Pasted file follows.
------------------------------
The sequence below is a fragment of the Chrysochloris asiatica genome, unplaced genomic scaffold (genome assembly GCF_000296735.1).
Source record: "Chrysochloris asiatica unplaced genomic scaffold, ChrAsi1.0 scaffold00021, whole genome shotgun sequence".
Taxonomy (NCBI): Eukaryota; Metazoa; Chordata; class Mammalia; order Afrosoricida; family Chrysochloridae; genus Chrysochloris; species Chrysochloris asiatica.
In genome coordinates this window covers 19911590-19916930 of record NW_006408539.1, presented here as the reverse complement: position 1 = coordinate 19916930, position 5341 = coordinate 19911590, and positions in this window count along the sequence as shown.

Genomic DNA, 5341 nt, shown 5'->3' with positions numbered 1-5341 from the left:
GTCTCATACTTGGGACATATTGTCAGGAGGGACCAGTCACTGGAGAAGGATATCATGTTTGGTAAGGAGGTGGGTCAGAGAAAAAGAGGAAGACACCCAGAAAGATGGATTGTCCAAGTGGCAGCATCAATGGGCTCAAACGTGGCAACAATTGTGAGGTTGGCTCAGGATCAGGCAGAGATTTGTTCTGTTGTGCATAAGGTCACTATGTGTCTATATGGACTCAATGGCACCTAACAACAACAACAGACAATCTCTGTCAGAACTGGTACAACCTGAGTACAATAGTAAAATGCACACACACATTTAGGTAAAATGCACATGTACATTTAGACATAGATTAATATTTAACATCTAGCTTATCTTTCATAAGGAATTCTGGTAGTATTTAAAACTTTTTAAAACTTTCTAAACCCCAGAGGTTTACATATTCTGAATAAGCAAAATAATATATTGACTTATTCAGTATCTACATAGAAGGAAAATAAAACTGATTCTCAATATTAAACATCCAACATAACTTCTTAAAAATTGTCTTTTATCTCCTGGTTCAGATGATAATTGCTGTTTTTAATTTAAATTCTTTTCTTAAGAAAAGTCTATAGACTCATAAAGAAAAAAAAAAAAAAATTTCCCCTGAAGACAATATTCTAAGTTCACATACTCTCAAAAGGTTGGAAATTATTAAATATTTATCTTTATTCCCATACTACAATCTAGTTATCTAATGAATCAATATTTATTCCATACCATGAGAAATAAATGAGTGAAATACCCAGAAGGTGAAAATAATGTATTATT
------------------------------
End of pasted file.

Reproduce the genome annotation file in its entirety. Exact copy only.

The sequence below is a fragment of the Chrysochloris asiatica genome, unplaced genomic scaffold (genome assembly GCF_000296735.1).
Source record: "Chrysochloris asiatica unplaced genomic scaffold, ChrAsi1.0 scaffold00021, whole genome shotgun sequence".
Taxonomy (NCBI): Eukaryota; Metazoa; Chordata; class Mammalia; order Afrosoricida; family Chrysochloridae; genus Chrysochloris; species Chrysochloris asiatica.
In genome coordinates this window covers 19911590-19916930 of record NW_006408539.1, presented here as the reverse complement: position 1 = coordinate 19916930, position 5341 = coordinate 19911590, and positions in this window count along the sequence as shown.

Genomic DNA, 5341 nt, shown 5'->3' with positions numbered 1-5341 from the left:
GTCTCATACTTGGGACATATTGTCAGGAGGGACCAGTCACTGGAGAAGGATATCATGTTTGGTAAGGAGGTGGGTCAGAGAAAAAGAGGAAGACACCCAGAAAGATGGATTGTCCAAGTGGCAGCATCAATGGGCTCAAACGTGGCAACAATTGTGAGGTTGGCTCAGGATCAGGCAGAGATTTGTTCTGTTGTGCATAAGGTCACTATGTGTCTATATGGACTCAATGGCACCTAACAACAACAACAGACAATCTCTGTCAGAACTGGTACAACCTGAGTACAATAGTAAAATGCACACACACATTTAGGTAAAATGCACATGTACATTTAGACATAGATTAATATTTAACATCTAGCTTATCTTTCATAAGGAATTCTGGTAGTATTTAAAACTTTTTAAAACTTTCTAAACCCCAGAGGTTTACATATTCTGAATAAGCAAAATAATATATTGACTTATTCAGTATCTACATAGAAGGAAAATAAAACTGATTCTCAATATTAAACATCCAACATAACTTCTTAAAAATTGTCTTTTATCTCCTGGTTCAGATGATAATTGCTGTTTTTAATTTAAATTCTTTTCTTAAGAAAAGTCTATAGACTCATAAAGAAAAAAAAAAAAAAATTTCCCCTGAAGACAATATTCTAAGTTCACATACTCTCAAAAGGTTGGAAATTATTAAATATTTATCTTTATTCCCATACTACAATCTAGTTATCTAATGAATCAATATTTATTCCATACCATGAGAAATAAATGAGTGAAATACCCAGAAGGTGAAAATAATGTATTATT